A government dossier has listed 27 charges against former Jammu and Kashmir Chief Minister Farooq Abdullah to detain him under the stringent Public Safety Act, The Indian Express reported on Tuesday. Abdullah was booked on September 14 under the “public order” section of the Act, which provides for detention of up to six months without trial.

The dossier includes 16 police reports, three first information reports – two filed in Srinagar and one in Delhi – and 13 statements made by him in the past in favour of Article 370 and Article 35A of the Indian Constitution that granted Jammu and Kashmir special status. Some of his statements date back to 2016, reported The Hindu. The dossier said he had made the statements “for the purpose of rebellion against India”.

The dossier said Abdullah has the potential to create an environment of public disorder. According to the document, the National Conference leader opposed the sovereignty of India by “saying Pakistan-occupied Kashmir was an integral part of Pakistan”. It also accused the octogenarian of offering support to separatists. At a public meeting in Hazratbal in December 2018, Abdullah had said, “We stand by you and will not let your efforts go waste”, according to the dossier.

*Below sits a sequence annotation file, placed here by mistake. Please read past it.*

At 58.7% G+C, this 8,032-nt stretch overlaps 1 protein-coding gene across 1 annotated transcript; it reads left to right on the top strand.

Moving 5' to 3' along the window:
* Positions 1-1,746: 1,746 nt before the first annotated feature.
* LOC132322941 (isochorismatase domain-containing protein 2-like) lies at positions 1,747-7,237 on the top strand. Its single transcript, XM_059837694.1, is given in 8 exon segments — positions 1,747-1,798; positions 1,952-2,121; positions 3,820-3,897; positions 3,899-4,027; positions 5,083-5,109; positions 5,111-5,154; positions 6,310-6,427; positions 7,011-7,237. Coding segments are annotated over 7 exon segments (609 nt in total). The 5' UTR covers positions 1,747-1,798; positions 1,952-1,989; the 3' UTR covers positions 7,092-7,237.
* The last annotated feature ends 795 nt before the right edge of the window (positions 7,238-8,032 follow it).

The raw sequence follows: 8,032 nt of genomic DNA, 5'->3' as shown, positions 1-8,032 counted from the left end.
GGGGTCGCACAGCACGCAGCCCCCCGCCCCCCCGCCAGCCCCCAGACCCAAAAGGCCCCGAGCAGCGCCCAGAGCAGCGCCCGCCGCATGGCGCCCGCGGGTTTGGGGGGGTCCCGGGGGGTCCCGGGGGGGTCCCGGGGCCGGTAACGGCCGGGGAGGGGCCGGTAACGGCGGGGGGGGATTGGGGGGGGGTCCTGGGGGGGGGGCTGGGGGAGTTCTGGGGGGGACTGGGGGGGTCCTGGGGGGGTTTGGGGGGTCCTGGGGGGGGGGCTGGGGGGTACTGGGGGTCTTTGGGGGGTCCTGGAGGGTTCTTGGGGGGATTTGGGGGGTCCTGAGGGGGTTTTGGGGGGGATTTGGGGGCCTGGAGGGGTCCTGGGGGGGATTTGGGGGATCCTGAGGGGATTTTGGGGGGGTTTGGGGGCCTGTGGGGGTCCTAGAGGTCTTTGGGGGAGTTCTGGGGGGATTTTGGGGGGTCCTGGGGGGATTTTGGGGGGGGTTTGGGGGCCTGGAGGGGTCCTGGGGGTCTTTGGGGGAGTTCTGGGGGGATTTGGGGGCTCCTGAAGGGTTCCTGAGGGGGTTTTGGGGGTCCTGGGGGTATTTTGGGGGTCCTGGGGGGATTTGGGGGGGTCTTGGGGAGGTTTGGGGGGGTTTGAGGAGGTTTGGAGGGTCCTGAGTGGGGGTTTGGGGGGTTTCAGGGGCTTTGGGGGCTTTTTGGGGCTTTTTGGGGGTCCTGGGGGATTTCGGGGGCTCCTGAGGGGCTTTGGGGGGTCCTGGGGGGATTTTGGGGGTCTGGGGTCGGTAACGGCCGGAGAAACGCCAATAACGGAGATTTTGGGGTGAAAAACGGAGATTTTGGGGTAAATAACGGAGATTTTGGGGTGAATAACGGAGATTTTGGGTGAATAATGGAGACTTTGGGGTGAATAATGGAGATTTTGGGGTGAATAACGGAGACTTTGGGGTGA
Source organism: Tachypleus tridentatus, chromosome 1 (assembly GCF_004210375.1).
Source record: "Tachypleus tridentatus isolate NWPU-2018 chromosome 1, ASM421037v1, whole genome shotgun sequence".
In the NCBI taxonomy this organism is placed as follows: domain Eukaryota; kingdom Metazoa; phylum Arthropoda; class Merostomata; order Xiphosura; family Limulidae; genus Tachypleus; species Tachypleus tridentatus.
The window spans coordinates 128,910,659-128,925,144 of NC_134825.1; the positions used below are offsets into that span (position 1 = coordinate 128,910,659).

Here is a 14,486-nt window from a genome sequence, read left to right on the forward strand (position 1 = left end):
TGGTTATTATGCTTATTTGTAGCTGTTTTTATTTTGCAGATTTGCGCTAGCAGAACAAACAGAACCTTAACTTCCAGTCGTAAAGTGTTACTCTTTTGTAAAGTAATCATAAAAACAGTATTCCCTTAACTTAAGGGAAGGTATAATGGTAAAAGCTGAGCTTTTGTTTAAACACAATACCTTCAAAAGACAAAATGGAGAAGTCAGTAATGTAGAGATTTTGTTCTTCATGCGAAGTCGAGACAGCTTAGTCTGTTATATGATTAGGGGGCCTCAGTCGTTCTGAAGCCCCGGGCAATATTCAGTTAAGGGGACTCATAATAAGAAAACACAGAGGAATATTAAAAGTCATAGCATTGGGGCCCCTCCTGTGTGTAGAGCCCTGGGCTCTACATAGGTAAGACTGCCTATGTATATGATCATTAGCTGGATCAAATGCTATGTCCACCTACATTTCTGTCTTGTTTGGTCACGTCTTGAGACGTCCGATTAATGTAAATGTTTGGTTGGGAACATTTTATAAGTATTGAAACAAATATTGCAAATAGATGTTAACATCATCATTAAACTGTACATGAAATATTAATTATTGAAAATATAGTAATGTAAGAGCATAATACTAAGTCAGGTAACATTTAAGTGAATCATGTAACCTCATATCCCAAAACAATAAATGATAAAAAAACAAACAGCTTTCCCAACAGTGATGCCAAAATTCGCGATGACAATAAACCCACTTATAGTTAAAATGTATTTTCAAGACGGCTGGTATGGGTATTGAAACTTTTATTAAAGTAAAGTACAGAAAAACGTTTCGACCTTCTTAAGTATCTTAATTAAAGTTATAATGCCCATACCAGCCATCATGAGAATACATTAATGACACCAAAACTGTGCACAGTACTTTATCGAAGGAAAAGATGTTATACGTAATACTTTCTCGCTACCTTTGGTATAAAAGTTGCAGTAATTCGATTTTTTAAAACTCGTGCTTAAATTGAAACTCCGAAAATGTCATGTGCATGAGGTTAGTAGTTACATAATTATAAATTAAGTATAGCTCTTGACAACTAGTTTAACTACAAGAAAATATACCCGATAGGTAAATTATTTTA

The dossier said he had blamed the Indian government for the February 14 Pulwama terror attack in which 40 jawans were killed. He has been accused of justifying acts of terror “by glorifying terrorists”.

“Public statements made by Dr Abdullah e.g. asking separatist organisation Hurriyat Conference to join hands for so-called freedom struggle, thereby launching a movement for secession, threatening about the hoisting of national flag in an integral part of the country...clearly makes out a strong case...[he] has wilfully and deliberately misled the freedom of speech and expression so brazenly to incite offences aimed at disturbing public order in the state,” read the dossier, according to The Indian Express.

A senior police officer had reportedly suggested that Abdullah be kept in preventive custody, but the government insisted on the Public Safety Act. “It was to send a message to other mainstream leaders and workers that the state will not desist from using harsh measures against them if they don’t agree to the new reality,” an unidentified official told The Indian Express. “After two MPs from National Conference were allowed to meet Abdullah, the feeling in the government was that he was not in a mood to dilute his stance and was insisting on fighting the scrapping of Article 370 and Article 35A.’’

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